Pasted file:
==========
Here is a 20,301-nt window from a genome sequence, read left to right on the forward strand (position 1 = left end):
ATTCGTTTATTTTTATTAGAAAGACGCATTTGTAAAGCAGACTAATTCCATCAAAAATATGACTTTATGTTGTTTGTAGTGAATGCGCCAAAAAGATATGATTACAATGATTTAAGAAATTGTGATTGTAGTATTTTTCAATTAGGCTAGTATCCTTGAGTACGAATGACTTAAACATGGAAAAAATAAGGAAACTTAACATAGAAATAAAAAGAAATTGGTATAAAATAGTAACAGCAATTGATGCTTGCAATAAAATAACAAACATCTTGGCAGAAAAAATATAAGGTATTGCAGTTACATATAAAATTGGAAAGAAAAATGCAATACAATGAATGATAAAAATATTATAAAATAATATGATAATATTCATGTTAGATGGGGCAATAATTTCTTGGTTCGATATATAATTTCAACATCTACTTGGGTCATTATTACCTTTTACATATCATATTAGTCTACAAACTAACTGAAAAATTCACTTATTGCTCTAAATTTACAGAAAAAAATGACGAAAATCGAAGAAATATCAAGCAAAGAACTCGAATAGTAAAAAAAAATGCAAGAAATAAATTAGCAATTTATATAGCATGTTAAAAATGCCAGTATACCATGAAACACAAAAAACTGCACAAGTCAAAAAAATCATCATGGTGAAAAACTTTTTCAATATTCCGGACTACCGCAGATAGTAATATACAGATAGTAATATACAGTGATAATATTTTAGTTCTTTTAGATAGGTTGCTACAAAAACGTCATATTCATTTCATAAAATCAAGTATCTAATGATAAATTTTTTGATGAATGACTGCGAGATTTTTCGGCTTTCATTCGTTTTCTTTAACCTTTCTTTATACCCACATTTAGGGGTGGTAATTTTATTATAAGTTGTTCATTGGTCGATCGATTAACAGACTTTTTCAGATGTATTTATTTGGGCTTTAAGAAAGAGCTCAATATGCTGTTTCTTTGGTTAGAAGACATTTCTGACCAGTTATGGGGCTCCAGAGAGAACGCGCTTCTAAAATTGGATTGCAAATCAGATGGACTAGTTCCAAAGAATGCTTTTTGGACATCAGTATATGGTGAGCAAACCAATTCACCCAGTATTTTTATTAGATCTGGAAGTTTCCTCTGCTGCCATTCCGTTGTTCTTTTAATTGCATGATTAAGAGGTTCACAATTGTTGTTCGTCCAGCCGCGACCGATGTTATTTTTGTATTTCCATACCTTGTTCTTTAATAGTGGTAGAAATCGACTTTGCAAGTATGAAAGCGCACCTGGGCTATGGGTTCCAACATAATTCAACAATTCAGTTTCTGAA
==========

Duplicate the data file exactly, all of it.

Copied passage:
Here is a 20,301-nt window from a genome sequence, read left to right on the forward strand (position 1 = left end):
ATTCGTTTATTTTTATTAGAAAGACGCATTTGTAAAGCAGACTAATTCCATCAAAAATATGACTTTATGTTGTTTGTAGTGAATGCGCCAAAAAGATATGATTACAATGATTTAAGAAATTGTGATTGTAGTATTTTTCAATTAGGCTAGTATCCTTGAGTACGAATGACTTAAACATGGAAAAAATAAGGAAACTTAACATAGAAATAAAAAGAAATTGGTATAAAATAGTAACAGCAATTGATGCTTGCAATAAAATAACAAACATCTTGGCAGAAAAAATATAAGGTATTGCAGTTACATATAAAATTGGAAAGAAAAATGCAATACAATGAATGATAAAAATATTATAAAATAATATGATAATATTCATGTTAGATGGGGCAATAATTTCTTGGTTCGATATATAATTTCAACATCTACTTGGGTCATTATTACCTTTTACATATCATATTAGTCTACAAACTAACTGAAAAATTCACTTATTGCTCTAAATTTACAGAAAAAAATGACGAAAATCGAAGAAATATCAAGCAAAGAACTCGAATAGTAAAAAAAAATGCAAGAAATAAATTAGCAATTTATATAGCATGTTAAAAATGCCAGTATACCATGAAACACAAAAAACTGCACAAGTCAAAAAAATCATCATGGTGAAAAACTTTTTCAATATTCCGGACTACCGCAGATAGTAATATACAGATAGTAATATACAGTGATAATATTTTAGTTCTTTTAGATAGGTTGCTACAAAAACGTCATATTCATTTCATAAAATCAAGTATCTAATGATAAATTTTTTGATGAATGACTGCGAGATTTTTCGGCTTTCATTCGTTTTCTTTAACCTTTCTTTATACCCACATTTAGGGGTGGTAATTTTATTATAAGTTGTTCATTGGTCGATCGATTAACAGACTTTTTCAGATGTATTTATTTGGGCTTTAAGAAAGAGCTCAATATGCTGTTTCTTTGGTTAGAAGACATTTCTGACCAGTTATGGGGCTCCAGAGAGAACGCGCTTCTAAAATTGGATTGCAAATCAGATGGACTAGTTCCAAAGAATGCTTTTTGGACATCAGTATATGGTGAGCAAACCAATTCACCCAGTATTTTTATTAGATCTGGAAGTTTCCTCTGCTGCCATTCCGTTGTTCTTTTAATTGCATGATTAAGAGGTTCACAATTGTTGTTCGTCCAGCCGCGACCGATGTTATTTTTGTATTTCCATACCTTGTTCTTTAATAGTGGTAGAAATCGACTTTGCAAGTATGAAAGCGCACCTGGGCTATGGGTTCCAACATAATTCAACAATTCAGTTTCTGAA